My Ex died. I have his last will & how do I claim his assets for our 2 sons?
My ex died 28 June. The docket is still being investigated as there is suspicion of murder. He did not remarry but lived with his girlfriend for a while. He traded his 2 ton truck in for 2 cars in March. The receipts are made out in his name and his mom’s residential address was given for delivery. He never registered the vehicles in his name.
The girlfriend kept promising that she wanted to give his possessions to our sons, but did not. She also kept deceiving me about the truck, saying it was kept safe because his family did not want her to give it to us. She never let on that it was traded for 2 cars. She lied about her residence and wanted money from me for his funeral.
She told me that they were married and that the truck was registered in her name, which turned out to be a lie also.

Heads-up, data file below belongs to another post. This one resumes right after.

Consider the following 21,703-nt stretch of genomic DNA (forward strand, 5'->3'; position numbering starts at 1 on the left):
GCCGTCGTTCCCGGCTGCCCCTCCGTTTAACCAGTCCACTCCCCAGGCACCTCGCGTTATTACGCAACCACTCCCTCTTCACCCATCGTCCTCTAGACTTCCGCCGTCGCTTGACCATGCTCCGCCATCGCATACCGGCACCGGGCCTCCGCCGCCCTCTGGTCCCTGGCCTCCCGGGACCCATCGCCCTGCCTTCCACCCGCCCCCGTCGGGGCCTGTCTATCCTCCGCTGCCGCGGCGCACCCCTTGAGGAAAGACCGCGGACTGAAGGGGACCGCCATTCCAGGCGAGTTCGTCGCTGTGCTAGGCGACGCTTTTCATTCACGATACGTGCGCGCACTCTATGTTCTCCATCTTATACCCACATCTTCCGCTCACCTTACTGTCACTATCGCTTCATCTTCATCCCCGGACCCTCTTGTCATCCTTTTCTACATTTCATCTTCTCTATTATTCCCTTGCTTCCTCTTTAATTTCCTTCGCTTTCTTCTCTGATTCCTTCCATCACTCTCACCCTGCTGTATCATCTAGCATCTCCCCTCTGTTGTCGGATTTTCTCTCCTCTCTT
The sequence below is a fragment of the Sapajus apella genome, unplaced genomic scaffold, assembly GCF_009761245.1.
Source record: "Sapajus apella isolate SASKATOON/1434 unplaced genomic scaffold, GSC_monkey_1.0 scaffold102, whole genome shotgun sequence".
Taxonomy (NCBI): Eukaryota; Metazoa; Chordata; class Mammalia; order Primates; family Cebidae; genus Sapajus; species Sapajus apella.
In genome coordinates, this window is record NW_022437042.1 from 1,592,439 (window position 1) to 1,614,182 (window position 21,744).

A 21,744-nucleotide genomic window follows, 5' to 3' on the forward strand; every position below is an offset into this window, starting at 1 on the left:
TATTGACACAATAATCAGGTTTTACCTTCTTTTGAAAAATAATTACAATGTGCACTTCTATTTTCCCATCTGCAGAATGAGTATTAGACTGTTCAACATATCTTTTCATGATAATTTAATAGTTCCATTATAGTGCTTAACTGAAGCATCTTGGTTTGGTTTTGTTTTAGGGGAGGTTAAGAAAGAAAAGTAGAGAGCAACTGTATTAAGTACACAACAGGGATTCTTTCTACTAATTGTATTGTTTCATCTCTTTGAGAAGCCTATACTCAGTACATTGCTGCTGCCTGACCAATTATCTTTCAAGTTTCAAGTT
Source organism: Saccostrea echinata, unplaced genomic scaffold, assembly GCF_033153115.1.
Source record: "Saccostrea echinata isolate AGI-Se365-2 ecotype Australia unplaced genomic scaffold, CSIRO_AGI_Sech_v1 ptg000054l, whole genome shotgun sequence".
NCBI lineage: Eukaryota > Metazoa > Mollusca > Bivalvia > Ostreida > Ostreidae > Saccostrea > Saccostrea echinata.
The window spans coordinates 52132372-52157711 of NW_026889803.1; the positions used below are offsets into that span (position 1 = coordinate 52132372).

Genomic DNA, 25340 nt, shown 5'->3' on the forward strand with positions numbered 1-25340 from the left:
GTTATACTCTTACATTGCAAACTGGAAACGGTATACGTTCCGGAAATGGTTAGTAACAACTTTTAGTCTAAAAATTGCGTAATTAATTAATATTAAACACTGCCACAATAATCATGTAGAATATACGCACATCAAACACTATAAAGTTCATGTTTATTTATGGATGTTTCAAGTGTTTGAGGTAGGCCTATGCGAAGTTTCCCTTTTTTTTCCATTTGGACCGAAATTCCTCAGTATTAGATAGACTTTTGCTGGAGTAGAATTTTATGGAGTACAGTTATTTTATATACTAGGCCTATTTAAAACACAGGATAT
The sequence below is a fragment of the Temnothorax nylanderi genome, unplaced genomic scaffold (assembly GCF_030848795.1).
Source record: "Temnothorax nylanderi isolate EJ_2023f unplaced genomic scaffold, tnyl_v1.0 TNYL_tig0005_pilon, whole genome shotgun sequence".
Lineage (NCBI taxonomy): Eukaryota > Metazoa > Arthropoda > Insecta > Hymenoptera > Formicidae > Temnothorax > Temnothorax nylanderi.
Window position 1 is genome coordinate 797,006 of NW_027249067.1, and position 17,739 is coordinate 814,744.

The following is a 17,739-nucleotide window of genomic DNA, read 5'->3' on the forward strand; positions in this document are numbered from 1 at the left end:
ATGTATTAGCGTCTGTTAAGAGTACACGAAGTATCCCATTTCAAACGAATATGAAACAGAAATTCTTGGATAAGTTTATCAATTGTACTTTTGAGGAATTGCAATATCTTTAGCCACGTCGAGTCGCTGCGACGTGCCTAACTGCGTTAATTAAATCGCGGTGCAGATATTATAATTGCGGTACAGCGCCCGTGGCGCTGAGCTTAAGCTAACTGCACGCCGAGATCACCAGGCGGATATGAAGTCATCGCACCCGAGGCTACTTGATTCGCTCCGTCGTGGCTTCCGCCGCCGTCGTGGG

She registered both vehicles in her name 3rd of August and then traded it in for another vehicle. I was only contacted by his mother with this information about 3 weeks ago. She sent me a copy of the death certificate and his ID for me to lay claim to his possessions for the boys. How do I go about it? Was it illegal for the girlfriend to have traded these vehicles in?
I need to know, legally what can I do. As he lived in Johannesburg at the time of his death, who do I go and see for help in the matter?
This is the second boyfriend within 2 years that she has done this with.
It is clear your ex died intestate (without a valud Will). He was not married at the time of his death but was survived by 2 children. The law on Intestate Succession, which is basically based on blood relationship, applies. So because there is no Will, definitely there is no appointed executor. In this instance, the Master of the High Court will appoint an executor on behalf of the deceased estate. The executor’s first duty would be to collect all his assets and administer them amongst his beneficiaries, in this case the 2 children. Your first move would be to go to the Master’s office in the area where he resided. The Master’s office can be a very busy one but I have no doubt you will be appropriately guided.